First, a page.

Other unseen creatures include the jinn. Along with humankind and the angels, the Jinn appear in Islamic tradition as intelligent individuals that similar to man, are subject to being saved or led astray. Usually defined as invisible creatures, even though they have the power to assume visible form from time to time. (Martin, R 1982, p.93-94)
Islamic folklore has associated the Jinn with enchanted performances of magic. Numerous stories in the popular romances of the Thousand and One Nights represent Jinn as agents of marvellous feats of magic. Related to the Jinn are the shayatin (singular shaytan, i.e. Satan). They appear in the Quran as proud and rebellious demons who, through their disobedience, will suffer punishment in hell-fire. The Quran (sura 26) had suggested that the poets and the other Arab contemporaries of Muhammad who persisted in the cultural and religious attitudes of the “Time of Ignorance” were inspired to go astray by the satans. (Martin, R 1982, p.93-94)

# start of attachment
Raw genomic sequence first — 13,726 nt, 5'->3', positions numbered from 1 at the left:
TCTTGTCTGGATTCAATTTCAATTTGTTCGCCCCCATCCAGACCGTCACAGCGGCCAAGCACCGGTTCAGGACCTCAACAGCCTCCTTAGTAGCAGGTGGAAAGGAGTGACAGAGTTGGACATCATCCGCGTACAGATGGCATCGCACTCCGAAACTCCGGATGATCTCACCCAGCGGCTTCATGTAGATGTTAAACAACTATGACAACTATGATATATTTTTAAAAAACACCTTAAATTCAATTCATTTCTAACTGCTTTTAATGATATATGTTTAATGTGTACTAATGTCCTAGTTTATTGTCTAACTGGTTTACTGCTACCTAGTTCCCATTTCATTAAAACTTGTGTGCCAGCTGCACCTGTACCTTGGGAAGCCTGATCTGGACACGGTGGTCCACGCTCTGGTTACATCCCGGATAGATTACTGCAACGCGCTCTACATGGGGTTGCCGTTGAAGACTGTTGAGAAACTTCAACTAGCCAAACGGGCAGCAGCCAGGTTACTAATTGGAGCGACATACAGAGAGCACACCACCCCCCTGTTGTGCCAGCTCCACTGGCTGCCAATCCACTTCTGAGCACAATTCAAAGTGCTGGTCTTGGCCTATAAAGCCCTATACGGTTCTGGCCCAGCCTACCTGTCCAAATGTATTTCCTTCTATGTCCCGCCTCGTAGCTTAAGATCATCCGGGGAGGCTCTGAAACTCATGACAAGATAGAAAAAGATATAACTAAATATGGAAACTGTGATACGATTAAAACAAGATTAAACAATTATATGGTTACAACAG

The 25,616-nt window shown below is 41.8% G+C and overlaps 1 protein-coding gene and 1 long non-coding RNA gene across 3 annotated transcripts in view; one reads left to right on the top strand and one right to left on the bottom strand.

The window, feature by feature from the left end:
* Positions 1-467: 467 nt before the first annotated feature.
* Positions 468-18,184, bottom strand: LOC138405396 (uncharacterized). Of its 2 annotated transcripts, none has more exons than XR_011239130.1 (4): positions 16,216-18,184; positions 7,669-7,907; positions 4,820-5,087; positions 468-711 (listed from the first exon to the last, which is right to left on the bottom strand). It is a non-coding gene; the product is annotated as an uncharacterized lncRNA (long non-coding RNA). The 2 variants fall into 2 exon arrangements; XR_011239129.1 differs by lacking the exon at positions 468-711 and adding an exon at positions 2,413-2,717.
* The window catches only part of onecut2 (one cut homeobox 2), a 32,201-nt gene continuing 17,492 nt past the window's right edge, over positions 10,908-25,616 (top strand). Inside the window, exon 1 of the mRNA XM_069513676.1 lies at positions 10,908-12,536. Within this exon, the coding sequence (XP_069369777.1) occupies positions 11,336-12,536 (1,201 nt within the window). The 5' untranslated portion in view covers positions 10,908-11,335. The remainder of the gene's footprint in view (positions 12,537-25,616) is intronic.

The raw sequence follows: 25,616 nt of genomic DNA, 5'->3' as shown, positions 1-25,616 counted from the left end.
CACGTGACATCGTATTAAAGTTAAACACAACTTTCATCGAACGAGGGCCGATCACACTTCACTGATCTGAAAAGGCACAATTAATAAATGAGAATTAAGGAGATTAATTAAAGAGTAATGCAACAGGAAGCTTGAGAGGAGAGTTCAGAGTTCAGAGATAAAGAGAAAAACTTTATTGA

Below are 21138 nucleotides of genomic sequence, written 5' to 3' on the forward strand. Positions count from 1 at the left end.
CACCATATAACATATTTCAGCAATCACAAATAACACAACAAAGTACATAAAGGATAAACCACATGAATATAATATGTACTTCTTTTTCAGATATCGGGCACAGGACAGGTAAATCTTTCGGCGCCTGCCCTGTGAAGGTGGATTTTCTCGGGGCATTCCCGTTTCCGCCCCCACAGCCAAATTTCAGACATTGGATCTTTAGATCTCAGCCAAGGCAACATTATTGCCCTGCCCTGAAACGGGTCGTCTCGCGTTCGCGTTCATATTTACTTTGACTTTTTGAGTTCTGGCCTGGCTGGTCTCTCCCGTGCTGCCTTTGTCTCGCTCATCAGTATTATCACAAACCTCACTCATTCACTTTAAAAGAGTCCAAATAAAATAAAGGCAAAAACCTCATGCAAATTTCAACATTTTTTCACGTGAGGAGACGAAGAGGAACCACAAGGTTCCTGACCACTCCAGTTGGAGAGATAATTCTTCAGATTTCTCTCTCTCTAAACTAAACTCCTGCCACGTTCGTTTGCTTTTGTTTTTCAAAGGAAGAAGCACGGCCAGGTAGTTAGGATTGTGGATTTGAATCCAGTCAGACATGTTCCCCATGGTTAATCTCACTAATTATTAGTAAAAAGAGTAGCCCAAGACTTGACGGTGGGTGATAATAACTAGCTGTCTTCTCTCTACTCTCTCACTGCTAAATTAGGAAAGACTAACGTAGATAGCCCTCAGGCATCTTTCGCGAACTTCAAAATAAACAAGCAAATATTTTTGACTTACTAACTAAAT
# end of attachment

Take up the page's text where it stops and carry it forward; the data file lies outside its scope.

The Qur’an details about the jinn as an invisible creature, similar to humankind. There are two key groups of Jinn: Jinn that believe and obey Allah and Jinn that are disobedient to Allah and corrupt. Both of the groups are the exact same to humankind when concerning being believers or disbelievers, obedient or disobedient. (Balagh, n.d.)